Bishop's Column

The Law of the Gift, a final Lenten Lesson from Benedict XVI

During the last public address before his retirement, our pope-emeritus Benedict XVI said something that struck me deeply: "One receives one’s life precisely when one offers it as a gift."

This teaching was part of Benedict’s reflection on what it meant for him to become Pope. As the "Servant of the Servants of God," he could not live for himself. He had to give up his private life and personal interests, for the good of the Church and humanity.

But this sacrifice was not simply a loss. In giving up his personal life and becoming the servant of all, Benedict XVI gained something greater: he entered into a deeper communion with all who love and follow Christ.

"The Pope," he reflected, "has truly brothers and sisters, sons and daughters all over the world … He feels safe in the embrace of their communion, because he no longer belongs to himself, but he belongs to all and all are truly his own."

Benedict XVI found his life’s deepest meaning in the sacrifice of his pontificate. He gave up those things that were "his," and opened his arms to the entire world. "One receives one’s life precisely when one offers it as a gift."

In those words, our pope-emeritus was not simply reflecting on his own experience. He was expressing a supreme truth of the Christian life.

We should take this truth to heart during Lent, as we respond to the Lord’s call for generous almsgiving and other forms of charity.

Our sacrifices probably won’t be as dramatic, or as public, as those of Benedict XVI. But they will follow the same sacred rule. We will become fully alive only by giving ourselves completely to God and others.

Benedict XVI’s predecessor and friend, Blessed John Paul II, spoke often of this same mysterious truth, which he called "The Law of the Gift": "Man cannot fully find himself except through a sincere gift of himself." I know this sounds, at first glance, to be counterintuitive, but it strikes a deep cord of truth within in the heart of every human person.

By describing this reality as a "law," John Paul II made it clear that generosity is not optional, not something we can "take or leave." Our giving takes different forms, depending on our talents and circumstances. But the Law of the Gift is universal, written into our humanity.

Generosity is a daily task, and can’t be relegated only to certain seasons. The Church, however, does urge us to focus on giving and generosity during Lent. Charitable almsgiving has always been among the "three pillars of Lent," together with prayer and fasting.

As an expression of the Church’s faith, almsgiving takes on a new spiritual depth. It becomes a means of entering into our deepest identity, as members of Christ’s mystical Body. In accordance with the Law of the Gift, we find our identity in Christ only by giving of ourselves "in his name."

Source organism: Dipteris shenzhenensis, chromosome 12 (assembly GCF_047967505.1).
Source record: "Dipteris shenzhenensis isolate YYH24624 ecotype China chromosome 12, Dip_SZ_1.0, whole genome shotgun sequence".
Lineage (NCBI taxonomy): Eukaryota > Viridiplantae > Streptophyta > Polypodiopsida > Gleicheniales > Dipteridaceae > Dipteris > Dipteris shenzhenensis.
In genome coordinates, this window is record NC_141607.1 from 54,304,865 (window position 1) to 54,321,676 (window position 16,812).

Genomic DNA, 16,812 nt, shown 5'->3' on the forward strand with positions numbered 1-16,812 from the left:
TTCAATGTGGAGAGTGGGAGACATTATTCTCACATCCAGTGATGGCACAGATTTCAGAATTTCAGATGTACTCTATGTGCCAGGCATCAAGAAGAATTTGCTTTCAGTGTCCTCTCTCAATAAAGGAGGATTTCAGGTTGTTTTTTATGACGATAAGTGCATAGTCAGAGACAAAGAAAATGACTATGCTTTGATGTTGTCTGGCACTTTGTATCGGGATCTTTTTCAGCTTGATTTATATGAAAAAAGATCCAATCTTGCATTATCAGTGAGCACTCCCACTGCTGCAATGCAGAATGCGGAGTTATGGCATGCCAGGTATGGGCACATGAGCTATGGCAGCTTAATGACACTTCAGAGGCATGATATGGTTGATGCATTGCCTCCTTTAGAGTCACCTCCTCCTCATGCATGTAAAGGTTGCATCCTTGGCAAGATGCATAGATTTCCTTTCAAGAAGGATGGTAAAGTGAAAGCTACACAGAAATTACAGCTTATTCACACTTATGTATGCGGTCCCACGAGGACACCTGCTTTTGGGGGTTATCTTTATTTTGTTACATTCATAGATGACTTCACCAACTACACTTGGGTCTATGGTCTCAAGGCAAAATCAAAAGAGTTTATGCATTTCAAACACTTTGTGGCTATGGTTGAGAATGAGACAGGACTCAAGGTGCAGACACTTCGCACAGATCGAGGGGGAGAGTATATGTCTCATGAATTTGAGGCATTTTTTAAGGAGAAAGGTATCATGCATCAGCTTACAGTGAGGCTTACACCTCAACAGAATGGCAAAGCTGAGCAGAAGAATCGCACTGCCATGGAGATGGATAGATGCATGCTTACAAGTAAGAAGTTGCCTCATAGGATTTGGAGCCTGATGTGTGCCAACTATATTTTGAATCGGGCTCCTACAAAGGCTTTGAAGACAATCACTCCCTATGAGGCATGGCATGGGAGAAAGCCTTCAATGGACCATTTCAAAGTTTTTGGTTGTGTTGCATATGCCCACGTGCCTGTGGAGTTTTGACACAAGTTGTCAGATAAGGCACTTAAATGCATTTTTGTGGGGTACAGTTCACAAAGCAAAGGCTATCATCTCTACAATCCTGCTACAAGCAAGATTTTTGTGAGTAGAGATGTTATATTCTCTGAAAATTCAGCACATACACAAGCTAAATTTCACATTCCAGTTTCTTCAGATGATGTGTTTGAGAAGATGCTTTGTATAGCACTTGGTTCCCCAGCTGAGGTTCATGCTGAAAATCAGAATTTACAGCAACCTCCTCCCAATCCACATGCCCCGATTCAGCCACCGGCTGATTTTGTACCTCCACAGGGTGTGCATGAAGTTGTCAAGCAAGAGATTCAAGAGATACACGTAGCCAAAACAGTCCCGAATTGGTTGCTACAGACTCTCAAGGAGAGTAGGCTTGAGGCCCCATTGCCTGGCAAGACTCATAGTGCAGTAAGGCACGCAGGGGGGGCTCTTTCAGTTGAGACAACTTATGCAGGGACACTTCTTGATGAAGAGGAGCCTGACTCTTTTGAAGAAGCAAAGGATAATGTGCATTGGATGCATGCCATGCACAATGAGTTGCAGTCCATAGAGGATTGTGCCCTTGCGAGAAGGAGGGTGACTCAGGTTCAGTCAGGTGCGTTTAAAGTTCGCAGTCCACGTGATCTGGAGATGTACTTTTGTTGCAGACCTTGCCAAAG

Christian charity, after all, does not merely imitate God’s love. It is a direct expression of that same love, and a real participation in it.

When we give to others in Jesus’ name, we offer more than just material help and practical assistance. We also give them the love of Christ in a tangible form. We become, in a mysterious way, the "hands of God."

In this way, our Lenten almsgiving leads us more deeply into the mystery of the Church: the mystery of our union with Christ, our life as members of his Body.

Among the many forms of self-giving, generosity toward the poor has a special precedence. By giving to those most in need, we discover that we are their brothers and sisters. We learn the difference between our own "wants" and "needs." And we grow in gratitude for what God has given us.

Charitable almsgiving is an essential part of Lent, for all of these reasons. But almsgiving is not the only form of self-giving we should be practicing.

There are countless ways to make "a sincere gift of ourselves" in everyday life. There is no part of life that cannot be transfigured by the spirit of generosity.

Alongside our almsgiving, we can also practice greater attentiveness to others – opening ourselves to their joys and struggles. We can set aside time for friends and family we may have neglected. These simple practices are powerful means of sanctification, if we approach them in a spirit of self-giving love.

It is easy to believe that we must cling to what is "ours." This message is constantly reinforced by the world around us.

But this message is false. We gain our lives by giving them away. We lose things only by clinging to them.

God is constantly inviting us to receive true life, by offering ourselves as a gift. When we practice generosity, we will discover the truth of Benedict XVI’s last teaching: that we are most alive when we "no longer belong to ourselves."

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